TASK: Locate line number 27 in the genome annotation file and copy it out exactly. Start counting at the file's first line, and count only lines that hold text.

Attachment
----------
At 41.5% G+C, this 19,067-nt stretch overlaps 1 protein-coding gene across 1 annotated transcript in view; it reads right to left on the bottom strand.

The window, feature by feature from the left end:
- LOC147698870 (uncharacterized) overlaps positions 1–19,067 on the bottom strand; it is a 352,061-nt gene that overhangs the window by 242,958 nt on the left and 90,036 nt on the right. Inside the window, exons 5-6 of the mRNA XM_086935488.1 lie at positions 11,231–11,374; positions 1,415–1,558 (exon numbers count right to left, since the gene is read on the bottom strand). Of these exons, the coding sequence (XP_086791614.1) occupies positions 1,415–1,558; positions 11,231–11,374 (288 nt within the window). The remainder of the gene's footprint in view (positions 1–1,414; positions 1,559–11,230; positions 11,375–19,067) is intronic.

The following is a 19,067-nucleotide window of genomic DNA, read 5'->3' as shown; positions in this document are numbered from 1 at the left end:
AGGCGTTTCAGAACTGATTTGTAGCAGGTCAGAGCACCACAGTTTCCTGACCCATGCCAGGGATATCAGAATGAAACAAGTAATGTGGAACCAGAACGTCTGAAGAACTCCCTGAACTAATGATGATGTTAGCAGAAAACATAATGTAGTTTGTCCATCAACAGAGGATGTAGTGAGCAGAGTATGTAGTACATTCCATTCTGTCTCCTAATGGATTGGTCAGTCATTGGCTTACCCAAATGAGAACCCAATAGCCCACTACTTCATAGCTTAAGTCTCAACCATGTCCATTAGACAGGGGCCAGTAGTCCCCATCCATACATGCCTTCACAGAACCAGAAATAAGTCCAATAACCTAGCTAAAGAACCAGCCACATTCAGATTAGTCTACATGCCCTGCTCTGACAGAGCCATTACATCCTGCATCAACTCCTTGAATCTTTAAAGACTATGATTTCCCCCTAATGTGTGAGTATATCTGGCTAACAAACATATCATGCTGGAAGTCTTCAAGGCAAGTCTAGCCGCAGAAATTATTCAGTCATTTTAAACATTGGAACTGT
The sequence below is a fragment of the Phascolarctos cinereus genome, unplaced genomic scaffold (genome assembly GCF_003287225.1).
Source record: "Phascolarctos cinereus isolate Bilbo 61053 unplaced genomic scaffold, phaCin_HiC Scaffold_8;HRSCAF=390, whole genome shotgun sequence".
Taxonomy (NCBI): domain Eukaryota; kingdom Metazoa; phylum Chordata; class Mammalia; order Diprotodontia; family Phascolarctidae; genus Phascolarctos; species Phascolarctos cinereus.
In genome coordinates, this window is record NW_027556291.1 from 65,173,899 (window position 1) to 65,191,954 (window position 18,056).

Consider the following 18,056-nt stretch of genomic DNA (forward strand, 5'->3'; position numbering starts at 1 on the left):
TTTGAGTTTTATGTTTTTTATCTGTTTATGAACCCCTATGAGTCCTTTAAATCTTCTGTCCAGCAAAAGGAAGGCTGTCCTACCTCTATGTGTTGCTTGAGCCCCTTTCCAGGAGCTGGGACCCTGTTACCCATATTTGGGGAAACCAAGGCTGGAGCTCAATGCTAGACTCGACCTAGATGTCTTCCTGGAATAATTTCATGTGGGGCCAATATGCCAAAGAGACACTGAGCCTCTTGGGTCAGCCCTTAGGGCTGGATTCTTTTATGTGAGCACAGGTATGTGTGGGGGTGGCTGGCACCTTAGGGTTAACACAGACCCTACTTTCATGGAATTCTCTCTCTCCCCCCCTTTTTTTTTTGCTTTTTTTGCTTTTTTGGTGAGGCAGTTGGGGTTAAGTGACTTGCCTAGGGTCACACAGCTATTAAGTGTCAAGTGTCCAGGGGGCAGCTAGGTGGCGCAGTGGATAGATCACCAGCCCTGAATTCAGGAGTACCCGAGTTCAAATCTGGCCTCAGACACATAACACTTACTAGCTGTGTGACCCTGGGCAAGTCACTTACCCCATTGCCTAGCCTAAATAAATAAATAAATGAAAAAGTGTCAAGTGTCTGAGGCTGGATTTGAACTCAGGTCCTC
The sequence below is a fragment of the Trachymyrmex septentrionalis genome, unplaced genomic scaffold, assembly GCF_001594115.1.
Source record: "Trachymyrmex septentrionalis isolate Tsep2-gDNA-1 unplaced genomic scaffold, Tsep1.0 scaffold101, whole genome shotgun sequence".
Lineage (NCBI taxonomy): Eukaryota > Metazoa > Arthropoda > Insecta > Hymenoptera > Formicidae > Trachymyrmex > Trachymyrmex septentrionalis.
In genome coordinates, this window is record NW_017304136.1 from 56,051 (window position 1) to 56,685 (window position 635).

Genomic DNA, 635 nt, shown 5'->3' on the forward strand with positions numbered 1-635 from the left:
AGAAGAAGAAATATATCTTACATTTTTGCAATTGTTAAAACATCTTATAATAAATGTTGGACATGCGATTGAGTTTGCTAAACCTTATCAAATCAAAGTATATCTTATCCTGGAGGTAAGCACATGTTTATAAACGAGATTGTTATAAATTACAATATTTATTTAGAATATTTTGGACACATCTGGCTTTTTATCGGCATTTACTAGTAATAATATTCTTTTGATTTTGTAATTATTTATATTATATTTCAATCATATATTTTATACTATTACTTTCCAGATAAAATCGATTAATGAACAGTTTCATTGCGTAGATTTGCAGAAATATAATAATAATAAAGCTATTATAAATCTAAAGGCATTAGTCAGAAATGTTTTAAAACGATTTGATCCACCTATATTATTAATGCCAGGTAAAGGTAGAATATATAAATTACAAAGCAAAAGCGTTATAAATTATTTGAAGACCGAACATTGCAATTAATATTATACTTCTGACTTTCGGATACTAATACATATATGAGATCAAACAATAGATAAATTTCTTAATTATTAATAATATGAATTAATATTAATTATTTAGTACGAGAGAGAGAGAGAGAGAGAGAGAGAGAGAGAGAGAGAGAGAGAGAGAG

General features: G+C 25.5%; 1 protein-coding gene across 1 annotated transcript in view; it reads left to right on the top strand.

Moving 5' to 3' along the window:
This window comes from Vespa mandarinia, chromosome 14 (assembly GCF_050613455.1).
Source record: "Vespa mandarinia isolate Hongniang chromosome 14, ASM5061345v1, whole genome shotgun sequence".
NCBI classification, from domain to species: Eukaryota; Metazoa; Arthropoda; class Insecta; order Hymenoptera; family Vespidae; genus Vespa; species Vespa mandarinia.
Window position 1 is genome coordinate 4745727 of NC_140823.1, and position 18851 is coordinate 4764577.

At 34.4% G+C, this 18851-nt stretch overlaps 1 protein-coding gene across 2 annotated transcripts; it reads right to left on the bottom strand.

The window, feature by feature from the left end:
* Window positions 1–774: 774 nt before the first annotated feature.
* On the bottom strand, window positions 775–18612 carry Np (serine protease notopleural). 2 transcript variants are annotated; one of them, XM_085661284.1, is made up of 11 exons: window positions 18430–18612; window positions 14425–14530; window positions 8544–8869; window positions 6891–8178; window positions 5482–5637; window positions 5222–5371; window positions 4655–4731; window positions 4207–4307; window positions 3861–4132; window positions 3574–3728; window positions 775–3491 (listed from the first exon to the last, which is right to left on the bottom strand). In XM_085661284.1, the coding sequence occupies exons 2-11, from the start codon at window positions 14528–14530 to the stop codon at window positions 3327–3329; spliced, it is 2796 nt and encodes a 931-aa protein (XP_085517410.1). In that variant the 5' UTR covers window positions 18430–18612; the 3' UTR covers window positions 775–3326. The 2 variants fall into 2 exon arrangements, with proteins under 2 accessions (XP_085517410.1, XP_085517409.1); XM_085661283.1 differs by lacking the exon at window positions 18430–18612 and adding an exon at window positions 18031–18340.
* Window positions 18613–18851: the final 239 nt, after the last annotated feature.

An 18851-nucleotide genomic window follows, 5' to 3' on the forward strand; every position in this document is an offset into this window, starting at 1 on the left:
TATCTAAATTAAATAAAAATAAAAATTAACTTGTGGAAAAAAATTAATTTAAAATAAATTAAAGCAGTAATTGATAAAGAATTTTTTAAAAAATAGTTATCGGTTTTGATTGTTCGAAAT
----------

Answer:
* On the bottom strand, window positions 775–18612 carry Np (serine protease notopleural). 2 transcript variants are annotated; one of them, XM_085661284.1, is made up of 11 exons: window positions 18430–18612; window positions 14425–14530; window positions 8544–8869; window positions 6891–8178; window positions 5482–5637; window positions 5222–5371; window positions 4655–4731; window positions 4207–4307; window positions 3861–4132; window positions 3574–3728; window positions 775–3491 (listed from the first exon to the last, which is right to left on the bottom strand). In XM_085661284.1, the coding sequence occupies exons 2-11, from the start codon at window positions 14528–14530 to the stop codon at window positions 3327–3329; spliced, it is 2796 nt and encodes a 931-aa protein (XP_085517410.1). In that variant the 5' UTR covers window positions 18430–18612; the 3' UTR covers window positions 775–3326. The 2 variants fall into 2 exon arrangements, with proteins under 2 accessions (XP_085517410.1, XP_085517409.1); XM_085661283.1 differs by lacking the exon at window positions 18430–18612 and adding an exon at window positions 18031–18340.